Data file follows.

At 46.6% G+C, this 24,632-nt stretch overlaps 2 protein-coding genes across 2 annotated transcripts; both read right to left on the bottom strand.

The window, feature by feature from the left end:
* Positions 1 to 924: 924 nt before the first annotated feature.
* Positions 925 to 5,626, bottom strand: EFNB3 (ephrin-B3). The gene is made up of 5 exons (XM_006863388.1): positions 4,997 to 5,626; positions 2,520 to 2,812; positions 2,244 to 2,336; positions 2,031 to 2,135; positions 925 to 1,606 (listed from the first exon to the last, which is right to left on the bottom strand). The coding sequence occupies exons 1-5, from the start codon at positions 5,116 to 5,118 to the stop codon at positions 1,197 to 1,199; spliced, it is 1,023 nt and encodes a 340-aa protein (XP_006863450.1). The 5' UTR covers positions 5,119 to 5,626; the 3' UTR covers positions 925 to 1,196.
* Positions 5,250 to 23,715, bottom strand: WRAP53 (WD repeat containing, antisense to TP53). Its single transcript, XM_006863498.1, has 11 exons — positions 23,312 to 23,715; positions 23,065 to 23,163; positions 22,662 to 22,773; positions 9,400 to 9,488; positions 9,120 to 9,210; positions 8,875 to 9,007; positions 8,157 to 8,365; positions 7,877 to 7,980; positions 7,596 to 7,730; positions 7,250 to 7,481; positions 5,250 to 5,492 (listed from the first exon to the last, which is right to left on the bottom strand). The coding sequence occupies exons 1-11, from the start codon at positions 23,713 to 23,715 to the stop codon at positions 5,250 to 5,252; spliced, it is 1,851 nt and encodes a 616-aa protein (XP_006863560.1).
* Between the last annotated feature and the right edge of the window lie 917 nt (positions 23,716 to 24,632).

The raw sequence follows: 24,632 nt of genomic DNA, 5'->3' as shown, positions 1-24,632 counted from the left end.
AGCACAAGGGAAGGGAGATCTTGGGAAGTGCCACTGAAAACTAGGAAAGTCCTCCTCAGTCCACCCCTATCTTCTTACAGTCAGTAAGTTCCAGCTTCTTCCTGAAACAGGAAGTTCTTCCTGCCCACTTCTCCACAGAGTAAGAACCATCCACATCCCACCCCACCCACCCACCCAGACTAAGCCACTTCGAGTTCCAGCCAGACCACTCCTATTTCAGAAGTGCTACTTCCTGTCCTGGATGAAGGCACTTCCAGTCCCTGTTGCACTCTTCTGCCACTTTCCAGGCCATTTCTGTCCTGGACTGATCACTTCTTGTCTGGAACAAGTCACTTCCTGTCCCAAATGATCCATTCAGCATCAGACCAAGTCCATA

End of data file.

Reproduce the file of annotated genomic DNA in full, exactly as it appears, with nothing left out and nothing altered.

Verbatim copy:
At 46.6% G+C, this 24,632-nt stretch overlaps 2 protein-coding genes across 2 annotated transcripts; both read right to left on the bottom strand.

The window, feature by feature from the left end:
* Positions 1 to 924: 924 nt before the first annotated feature.
* Positions 925 to 5,626, bottom strand: EFNB3 (ephrin-B3). The gene is made up of 5 exons (XM_006863388.1): positions 4,997 to 5,626; positions 2,520 to 2,812; positions 2,244 to 2,336; positions 2,031 to 2,135; positions 925 to 1,606 (listed from the first exon to the last, which is right to left on the bottom strand). The coding sequence occupies exons 1-5, from the start codon at positions 5,116 to 5,118 to the stop codon at positions 1,197 to 1,199; spliced, it is 1,023 nt and encodes a 340-aa protein (XP_006863450.1). The 5' UTR covers positions 5,119 to 5,626; the 3' UTR covers positions 925 to 1,196.
* Positions 5,250 to 23,715, bottom strand: WRAP53 (WD repeat containing, antisense to TP53). Its single transcript, XM_006863498.1, has 11 exons — positions 23,312 to 23,715; positions 23,065 to 23,163; positions 22,662 to 22,773; positions 9,400 to 9,488; positions 9,120 to 9,210; positions 8,875 to 9,007; positions 8,157 to 8,365; positions 7,877 to 7,980; positions 7,596 to 7,730; positions 7,250 to 7,481; positions 5,250 to 5,492 (listed from the first exon to the last, which is right to left on the bottom strand). The coding sequence occupies exons 1-11, from the start codon at positions 23,713 to 23,715 to the stop codon at positions 5,250 to 5,252; spliced, it is 1,851 nt and encodes a 616-aa protein (XP_006863560.1).
* Between the last annotated feature and the right edge of the window lie 917 nt (positions 23,716 to 24,632).

The raw sequence follows: 24,632 nt of genomic DNA, 5'->3' as shown, positions 1-24,632 counted from the left end.
AGCACAAGGGAAGGGAGATCTTGGGAAGTGCCACTGAAAACTAGGAAAGTCCTCCTCAGTCCACCCCTATCTTCTTACAGTCAGTAAGTTCCAGCTTCTTCCTGAAACAGGAAGTTCTTCCTGCCCACTTCTCCACAGAGTAAGAACCATCCACATCCCACCCCACCCACCCACCCAGACTAAGCCACTTCGAGTTCCAGCCAGACCACTCCTATTTCAGAAGTGCTACTTCCTGTCCTGGATGAAGGCACTTCCAGTCCCTGTTGCACTCTTCTGCCACTTTCCAGGCCATTTCTGTCCTGGACTGATCACTTCTTGTCTGGAACAAGTCACTTCCTGTCCCAAATGATCCATTCAGCATCAGACCAAGTCCATA